Fourth Defendant to Plead Guilty in Case Involving Former Council Member Harry L. Thomas, Jr.
WASHINGTON—Danita C. Doleman, 46, the president of a non-profit organization, pled guilty today to a charge of filing a false tax return stemming from her participation in a scheme involving former District of Columbia Council member Harry L. Thomas, Jr.
The guilty plea was announced by U.S. Attorney Ronald C. Machen, Jr.; James W. McJunkin, Assistant Director in Charge of the FBI Washington Field Office; and Eric Hylton, Acting Special Agent in Charge of the Washington Field Office of the Internal Revenue Service-Criminal Investigation (IRS-CI).
Doleman, of Washington, D.C., pled guilty in the U.S. District Court for the District of Columbia to a criminal information. The tax charge carries a maximum penalty of three years in prison, as well as a possible fine and an order to make restitution. No sentencing date was set. Under federal sentencing guidelines, the parties have agreed that the applicable range would be a maximum of six months of incarceration and a fine of up to $5,000. As part of the plea agreement, Doleman agreed to cooperate in any criminal investigation or prosecution.
According to a statement of offense signed by Doleman as well as the government, Doleman was the president of Youth Technology Institute (Youth Tech), one of the non-profits used by Thomas in a scheme in which he used more than $350,000 in taxpayers’ money for his own personal benefit. Among other things, she and Youth Tech helped channel more than $100,000 in taxpayers’ money to Thomas and a political organization to pay for an inaugural ball.
Thomas, who earlier pled guilty to theft and tax charges, was sentenced May 3, 2012 to 38 months in prison. As part of his plea agreement, he resigned from office in January 2012 and agreed to make restitution. Two others, leaders of another non-profit, have pled guilty in the case.
“Today’s guilty plea is one more step in our efforts to hold accountable those who collaborated with Harry Thomas, Jr. to divert tax dollars to his own pockets and his pet projects,” said U.S. Attorney Machen. “Danita Doleman was the head of a non-profit that helped Harry Thomas, Jr. funnel more than $100,000 that was intended for children towards paying expenses for an adult social event. I greatly appreciate the outstanding efforts of the agents and prosecutors who continue to work so hard on this matter.”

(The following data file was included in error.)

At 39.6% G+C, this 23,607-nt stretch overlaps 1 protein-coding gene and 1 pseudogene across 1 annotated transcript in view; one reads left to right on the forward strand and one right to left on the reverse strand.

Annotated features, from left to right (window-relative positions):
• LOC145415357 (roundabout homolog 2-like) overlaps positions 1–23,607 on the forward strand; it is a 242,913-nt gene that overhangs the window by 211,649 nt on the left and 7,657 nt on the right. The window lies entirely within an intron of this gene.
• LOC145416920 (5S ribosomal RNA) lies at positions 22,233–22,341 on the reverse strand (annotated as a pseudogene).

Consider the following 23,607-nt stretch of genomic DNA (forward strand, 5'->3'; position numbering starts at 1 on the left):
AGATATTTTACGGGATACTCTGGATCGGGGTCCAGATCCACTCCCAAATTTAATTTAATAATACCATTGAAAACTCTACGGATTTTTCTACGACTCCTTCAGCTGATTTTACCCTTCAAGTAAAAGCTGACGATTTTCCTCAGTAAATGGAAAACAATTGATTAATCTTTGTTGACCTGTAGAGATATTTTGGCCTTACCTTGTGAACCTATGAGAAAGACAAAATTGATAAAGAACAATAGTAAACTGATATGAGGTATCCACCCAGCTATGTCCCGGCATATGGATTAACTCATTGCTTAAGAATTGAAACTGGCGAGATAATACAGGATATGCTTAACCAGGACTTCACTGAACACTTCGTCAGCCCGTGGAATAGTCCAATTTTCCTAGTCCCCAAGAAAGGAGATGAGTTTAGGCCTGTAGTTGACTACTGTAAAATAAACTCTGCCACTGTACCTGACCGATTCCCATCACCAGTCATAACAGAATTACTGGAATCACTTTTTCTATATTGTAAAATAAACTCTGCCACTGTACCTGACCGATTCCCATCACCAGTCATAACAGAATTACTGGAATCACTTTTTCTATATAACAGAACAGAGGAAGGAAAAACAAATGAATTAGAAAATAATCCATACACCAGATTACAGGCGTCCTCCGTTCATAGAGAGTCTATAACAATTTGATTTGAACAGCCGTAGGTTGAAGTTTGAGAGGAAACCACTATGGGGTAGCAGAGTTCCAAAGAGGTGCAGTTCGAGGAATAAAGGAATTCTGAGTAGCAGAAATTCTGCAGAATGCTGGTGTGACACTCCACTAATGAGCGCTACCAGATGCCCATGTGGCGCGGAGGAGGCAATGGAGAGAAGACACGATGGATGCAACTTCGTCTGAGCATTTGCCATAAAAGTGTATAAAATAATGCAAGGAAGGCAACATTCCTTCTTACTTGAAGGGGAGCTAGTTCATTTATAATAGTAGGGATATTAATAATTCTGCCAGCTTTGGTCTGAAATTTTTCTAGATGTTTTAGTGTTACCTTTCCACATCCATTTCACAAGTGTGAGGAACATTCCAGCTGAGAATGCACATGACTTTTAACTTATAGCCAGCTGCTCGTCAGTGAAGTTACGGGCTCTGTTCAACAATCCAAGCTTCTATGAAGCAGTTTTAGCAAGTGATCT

“Ms. Doleman knowingly participated in this public corruption scheme by allowing the misuse of taxpayer money for personal benefit,” said Assistant Director in Charge McJunkin. “Her guilty plea today demonstrates that those who commit corruption, as well as those who allow it, will be held accountable for their actions.”
“IRS-Criminal Investigation is working vigorously to stop the misuse and abuse of non-profits in promoting or concealing federal crimes,” said IRS Special Agent in Charge Hylton. “The message is clear that those who engage in this type of activity will face stiff criminal penalties.”
According to the statement of offense, Doleman helped Thomas and a political organization use D.C. tax money to recoup their expenses for the 51st State Inaugural Ball, an event at the John A. Wilson Building that took place on January 20, 2009. When Thomas announced plans for the event in December 2008, he stated that he would seek private donations to cover the difference between the event’s cost and admission revenues. Doleman and Youth Tech had no role in planning the event, and she was not even aware that it was taking place.